Parallel query execution introduces performance regressions

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Parallel query execution introduces performance regressions

Jinho Jung-2

We noticed that the following SQL query runs 3 times slower on the latest version of PostgreSQL due to the “parallel query execution” feature. Several other queries are affected by the same feature. We are planning to report the discovered regressions in an academic paper. We would like to get your feedback before doing so.

Here’s the time taken to execute this query on older (v9.5.16) and newer versions (v11.2) of PostgreSQL (in milliseconds):

+-----------------------+--------+---------+---------+-----------+
|                       | scale1 | scale10 | scale50 | scale 300 |
+-----------------------+--------+---------+---------+-----------+
|  v9.5.16     |     88 |     937 |    4721 |   27241   |
| v11.2       |    288 |    2822 |   13838 |   85081   |
+-----------------------+--------+---------+---------+-----------+

We have shared the following details below:
1) the associated query,
2) the commit that activated it,
3) our high-level analysis,
4) query execution plans in old and new versions of PostgreSQL, and
5) information on reproducing these regressions.

### QUERY

select
  ref_0.ol_delivery_d as c1
from
  public.order_line as ref_0
where EXISTS (
  select
    ref_1.i_im_id as c0
  from
    public.item as ref_1
  where ref_0.ol_d_id <=  ref_1.i_im_id
)

### COMMIT

77cd477 (Enable parallel query by default.)
We found several other queries exhibiting regressions related to this commit.

### HIGH-LEVEL ANALYSIS

We believe that this regression is due to parallel queries being enabled by default. Surprisingly, we found that even on a larger TPC-C database (scale factor of 50, roughly 4GB of size), parallel scan is still slower than the non-parallel execution plan in the old version.

### QUERY EXECUTION PLANS

[OLD version]
Nested Loop Semi Join  (cost=0.00..90020417940.08 rows=30005835 width=8) (actual time=0.034..24981.895 rows=90017507 loops=1)
  Join Filter: (ref_0.ol_d_id <= ref_1.i_im_id)
  ->  Seq Scan on order_line ref_0  (cost=0.00..2011503.04 rows=90017504 width=12) (actual time=0.022..7145.811 rows=90017507 loops=1)
  ->  Materialize  (cost=0.00..2771.00 rows=100000 width=4) (actual time=0.000..0.000 rows=1 loops=90017507)
      ->  Seq Scan on item ref_1  (cost=0.00..2271.00 rows=100000 width=4) (actual time=0.006..0.006 rows=1 loops=1)

Planning time: 0.290 ms
Execution time: 27241.239 ms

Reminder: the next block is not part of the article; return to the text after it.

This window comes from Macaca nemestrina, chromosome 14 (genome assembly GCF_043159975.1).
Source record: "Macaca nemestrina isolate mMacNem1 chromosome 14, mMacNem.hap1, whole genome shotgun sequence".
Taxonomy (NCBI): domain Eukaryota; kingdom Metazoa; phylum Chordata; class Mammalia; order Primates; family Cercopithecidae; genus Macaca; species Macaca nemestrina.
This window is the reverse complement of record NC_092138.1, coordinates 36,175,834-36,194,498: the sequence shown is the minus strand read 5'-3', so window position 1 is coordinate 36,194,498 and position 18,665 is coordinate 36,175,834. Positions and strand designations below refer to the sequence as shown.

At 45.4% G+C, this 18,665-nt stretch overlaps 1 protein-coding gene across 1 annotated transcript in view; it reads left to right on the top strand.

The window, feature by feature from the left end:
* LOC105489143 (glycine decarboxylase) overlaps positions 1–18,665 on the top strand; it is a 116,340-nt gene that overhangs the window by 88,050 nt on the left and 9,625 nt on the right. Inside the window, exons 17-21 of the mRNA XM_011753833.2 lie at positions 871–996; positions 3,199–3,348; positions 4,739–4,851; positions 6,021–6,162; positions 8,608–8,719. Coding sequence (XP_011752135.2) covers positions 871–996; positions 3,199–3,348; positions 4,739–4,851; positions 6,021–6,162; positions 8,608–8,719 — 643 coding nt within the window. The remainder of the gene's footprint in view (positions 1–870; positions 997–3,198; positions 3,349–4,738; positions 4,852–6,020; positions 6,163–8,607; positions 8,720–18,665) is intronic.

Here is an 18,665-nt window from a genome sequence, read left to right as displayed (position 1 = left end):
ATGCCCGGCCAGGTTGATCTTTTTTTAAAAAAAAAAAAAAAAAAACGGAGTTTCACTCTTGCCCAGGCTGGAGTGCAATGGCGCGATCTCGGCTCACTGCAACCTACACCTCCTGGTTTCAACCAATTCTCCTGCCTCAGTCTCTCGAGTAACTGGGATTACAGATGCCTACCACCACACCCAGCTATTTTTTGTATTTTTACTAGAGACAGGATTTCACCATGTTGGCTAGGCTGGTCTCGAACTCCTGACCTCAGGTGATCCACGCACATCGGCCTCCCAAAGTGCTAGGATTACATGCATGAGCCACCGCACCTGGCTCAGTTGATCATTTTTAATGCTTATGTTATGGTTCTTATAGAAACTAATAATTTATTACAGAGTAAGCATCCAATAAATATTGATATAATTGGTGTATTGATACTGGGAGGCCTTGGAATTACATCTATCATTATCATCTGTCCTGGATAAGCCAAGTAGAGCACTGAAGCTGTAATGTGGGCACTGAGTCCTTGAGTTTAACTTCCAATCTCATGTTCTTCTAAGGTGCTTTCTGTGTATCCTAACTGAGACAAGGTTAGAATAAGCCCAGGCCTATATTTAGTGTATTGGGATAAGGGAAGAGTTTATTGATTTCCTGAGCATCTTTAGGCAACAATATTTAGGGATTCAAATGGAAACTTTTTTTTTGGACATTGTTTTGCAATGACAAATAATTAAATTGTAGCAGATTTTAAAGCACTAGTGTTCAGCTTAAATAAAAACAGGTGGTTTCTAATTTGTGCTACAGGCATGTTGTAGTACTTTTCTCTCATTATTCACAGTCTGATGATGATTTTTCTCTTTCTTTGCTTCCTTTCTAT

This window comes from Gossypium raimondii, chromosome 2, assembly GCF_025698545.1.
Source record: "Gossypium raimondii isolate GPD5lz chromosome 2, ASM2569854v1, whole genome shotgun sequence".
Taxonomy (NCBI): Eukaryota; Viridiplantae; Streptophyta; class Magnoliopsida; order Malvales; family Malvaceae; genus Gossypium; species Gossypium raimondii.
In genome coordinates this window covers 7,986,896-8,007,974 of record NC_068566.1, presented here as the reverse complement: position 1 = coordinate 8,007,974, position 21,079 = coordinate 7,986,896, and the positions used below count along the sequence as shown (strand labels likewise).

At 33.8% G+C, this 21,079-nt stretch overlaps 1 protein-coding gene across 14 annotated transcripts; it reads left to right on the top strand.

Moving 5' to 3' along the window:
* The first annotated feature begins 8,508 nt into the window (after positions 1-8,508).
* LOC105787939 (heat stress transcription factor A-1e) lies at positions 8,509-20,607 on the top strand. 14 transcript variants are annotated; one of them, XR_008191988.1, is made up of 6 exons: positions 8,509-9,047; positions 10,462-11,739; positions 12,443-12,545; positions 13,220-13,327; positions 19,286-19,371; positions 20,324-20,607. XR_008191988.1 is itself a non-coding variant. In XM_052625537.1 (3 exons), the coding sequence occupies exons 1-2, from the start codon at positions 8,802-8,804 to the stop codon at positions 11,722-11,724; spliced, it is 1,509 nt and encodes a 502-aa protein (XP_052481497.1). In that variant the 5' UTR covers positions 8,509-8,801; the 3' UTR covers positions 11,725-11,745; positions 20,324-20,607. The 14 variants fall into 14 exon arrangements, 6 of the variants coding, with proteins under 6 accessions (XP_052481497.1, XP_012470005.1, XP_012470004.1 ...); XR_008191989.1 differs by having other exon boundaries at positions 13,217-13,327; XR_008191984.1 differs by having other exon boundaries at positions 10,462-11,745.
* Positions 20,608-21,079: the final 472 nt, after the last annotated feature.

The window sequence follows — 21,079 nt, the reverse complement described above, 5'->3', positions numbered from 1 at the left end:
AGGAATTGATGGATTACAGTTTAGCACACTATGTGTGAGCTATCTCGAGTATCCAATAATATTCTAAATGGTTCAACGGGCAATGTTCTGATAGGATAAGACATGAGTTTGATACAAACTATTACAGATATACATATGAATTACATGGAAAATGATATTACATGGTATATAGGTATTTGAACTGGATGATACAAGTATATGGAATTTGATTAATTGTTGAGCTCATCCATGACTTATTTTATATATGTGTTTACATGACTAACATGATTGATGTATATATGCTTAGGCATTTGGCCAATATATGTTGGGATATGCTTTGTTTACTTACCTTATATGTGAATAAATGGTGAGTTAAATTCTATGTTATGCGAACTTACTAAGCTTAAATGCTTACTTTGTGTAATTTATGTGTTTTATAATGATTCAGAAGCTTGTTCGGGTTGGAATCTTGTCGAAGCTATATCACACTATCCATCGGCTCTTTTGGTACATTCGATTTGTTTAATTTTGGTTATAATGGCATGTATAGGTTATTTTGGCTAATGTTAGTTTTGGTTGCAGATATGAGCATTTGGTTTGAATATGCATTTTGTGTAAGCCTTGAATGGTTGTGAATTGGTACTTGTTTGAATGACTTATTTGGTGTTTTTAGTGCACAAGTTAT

[NEW version]
Gather  (cost=1000.00..88047487498.82 rows=30005835 width=8) (actual time=0.265..82355.289 rows=90017507 loops=1)
  Workers Planned: 2
  Workers Launched: 2
  ->  Nested Loop Semi Join  (cost=0.00..88044485915.32 rows=12502431 width=8) (actual time=0.033..68529.259 rows=30005836 loops=3)
      Join Filter: (ref_0.ol_d_id <= ref_1.i_im_id)
      ->  Parallel Seq Scan on order_line ref_0  (cost=0.00..1486400.93 rows=37507293 width=12) (actual time=0.023..2789.901 rows=30005836 loops=3)
      ->  Seq Scan on item ref_1  (cost=0.00..2271.00 rows=100000 width=4) (actual time=0.001..0.001 rows=1 loops=90017507)

Planning Time: 0.319 ms
Execution Time: 85081.158 ms

### REPRODUCING REGRESSION

* The queries can be downloaded here:

* You can reproduce these results by using the setup described in:

Best regards,
Jinho Jung
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Re: Parallel query execution introduces performance regressions

Andres Freund
Hi,

On 2019-04-01 14:30:13 -0400, Jinho Jung wrote:
> We noticed that the following SQL query runs 3 times slower on the latest
> version of PostgreSQL due to the “parallel query execution” feature.
> Several other queries are affected by the same feature. We are planning to
> report the discovered regressions in an academic paper. We would like to
> get your feedback before doing so.

Didn't you post exactly this multiple times before? E.g.
https://www.postgresql.org/message-id/CAF6pyKfsYkkwk3-uCzcxXQTvY0SRp3SF%3DdFmwJXnP8vzVpXNjw%40mail.gmail.com
https://www.postgresql.org/message-id/CAF6pyKfRchfdLSvFOBJ4U96AhEFsHbm-gGcrQrjXdqPC4q%3DHpg%40mail.gmail.com

please don't just start new threads because you didn't get the amount of
attention you wanted.  Nor do I think this is a bug, so this would be
the wrong list in isolation, too.

Greetings,

Andres Freund


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Re: Parallel query execution introduces performance regressions

Peter Geoghegan-4
In reply to this post by Jinho Jung-2
On Mon, Apr 1, 2019 at 11:30 AM Jinho Jung <[hidden email]> wrote:
> Surprisingly, we found that even on a larger TPC-C database (scale factor of 50, roughly 4GB of size), parallel scan is still slower than the non-parallel execution plan in the old version.

That's not a large database, and it's certainly not a large TPC-C
database. If you attempt to stay under the spec's maximum
tpmC/throughput per warehouse, which is 12.86 tpmC per warehouse, then